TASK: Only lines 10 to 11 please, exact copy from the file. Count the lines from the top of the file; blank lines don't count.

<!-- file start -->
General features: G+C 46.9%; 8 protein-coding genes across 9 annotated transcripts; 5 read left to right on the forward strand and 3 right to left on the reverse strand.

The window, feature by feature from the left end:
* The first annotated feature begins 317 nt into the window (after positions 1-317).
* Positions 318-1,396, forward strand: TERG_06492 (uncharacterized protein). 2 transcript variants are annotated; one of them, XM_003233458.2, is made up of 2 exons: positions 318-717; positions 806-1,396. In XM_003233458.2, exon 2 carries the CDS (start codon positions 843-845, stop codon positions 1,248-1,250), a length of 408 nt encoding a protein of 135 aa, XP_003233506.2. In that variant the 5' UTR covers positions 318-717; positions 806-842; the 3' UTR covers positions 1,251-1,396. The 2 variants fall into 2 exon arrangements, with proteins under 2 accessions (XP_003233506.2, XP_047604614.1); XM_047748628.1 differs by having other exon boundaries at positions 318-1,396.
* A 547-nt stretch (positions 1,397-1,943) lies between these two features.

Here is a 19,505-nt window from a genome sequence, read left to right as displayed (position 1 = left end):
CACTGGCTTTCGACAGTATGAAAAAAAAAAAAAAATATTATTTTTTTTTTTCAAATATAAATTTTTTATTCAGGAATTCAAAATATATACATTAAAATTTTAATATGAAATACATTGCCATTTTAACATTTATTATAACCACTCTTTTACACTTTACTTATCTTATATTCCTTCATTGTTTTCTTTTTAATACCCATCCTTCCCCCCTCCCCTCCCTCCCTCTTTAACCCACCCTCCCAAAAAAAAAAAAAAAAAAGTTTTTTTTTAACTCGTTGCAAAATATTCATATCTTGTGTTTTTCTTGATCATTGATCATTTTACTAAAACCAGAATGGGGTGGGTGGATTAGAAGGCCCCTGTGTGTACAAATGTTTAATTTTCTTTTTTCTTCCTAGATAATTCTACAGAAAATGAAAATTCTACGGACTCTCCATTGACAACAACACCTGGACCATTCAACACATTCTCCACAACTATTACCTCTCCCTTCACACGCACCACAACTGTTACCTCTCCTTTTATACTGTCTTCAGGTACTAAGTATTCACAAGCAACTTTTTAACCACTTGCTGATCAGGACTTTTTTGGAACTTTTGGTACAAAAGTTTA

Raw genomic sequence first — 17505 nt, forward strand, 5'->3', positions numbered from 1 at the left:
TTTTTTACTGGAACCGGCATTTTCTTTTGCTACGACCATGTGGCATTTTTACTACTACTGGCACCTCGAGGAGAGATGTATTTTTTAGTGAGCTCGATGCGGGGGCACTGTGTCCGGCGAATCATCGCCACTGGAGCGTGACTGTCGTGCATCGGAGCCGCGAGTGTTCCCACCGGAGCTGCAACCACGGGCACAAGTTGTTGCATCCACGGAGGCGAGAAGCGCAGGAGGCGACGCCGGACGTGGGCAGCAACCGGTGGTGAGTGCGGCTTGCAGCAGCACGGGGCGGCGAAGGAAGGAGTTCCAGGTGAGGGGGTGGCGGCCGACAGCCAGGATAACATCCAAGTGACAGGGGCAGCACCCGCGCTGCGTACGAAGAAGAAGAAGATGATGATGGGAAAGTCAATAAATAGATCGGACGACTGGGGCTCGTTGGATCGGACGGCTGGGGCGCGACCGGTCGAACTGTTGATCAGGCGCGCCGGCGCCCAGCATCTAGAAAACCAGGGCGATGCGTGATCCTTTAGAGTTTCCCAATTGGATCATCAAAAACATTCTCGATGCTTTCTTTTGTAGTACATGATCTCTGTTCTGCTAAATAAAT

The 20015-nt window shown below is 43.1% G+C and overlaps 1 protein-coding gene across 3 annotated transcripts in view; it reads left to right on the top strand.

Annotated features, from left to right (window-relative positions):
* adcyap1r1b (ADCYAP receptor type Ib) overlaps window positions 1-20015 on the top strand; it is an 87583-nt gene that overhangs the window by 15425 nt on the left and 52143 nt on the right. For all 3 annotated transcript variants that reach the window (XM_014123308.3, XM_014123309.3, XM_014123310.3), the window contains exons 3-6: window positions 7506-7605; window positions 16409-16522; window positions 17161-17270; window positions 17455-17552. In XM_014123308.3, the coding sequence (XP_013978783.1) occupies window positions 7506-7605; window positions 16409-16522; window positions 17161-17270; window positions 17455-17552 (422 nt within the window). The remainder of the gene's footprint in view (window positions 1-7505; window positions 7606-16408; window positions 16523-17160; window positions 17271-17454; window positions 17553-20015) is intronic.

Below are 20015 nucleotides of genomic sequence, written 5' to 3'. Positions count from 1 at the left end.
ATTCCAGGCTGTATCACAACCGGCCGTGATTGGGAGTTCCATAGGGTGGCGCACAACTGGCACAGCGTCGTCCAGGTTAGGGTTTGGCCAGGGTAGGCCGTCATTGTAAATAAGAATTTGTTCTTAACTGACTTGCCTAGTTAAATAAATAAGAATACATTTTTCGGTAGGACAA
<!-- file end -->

The 20015-nt window shown below is 43.1% G+C and overlaps 1 protein-coding gene across 3 annotated transcripts in view; it reads left to right on the top strand.

Annotated features, from left to right (window-relative positions):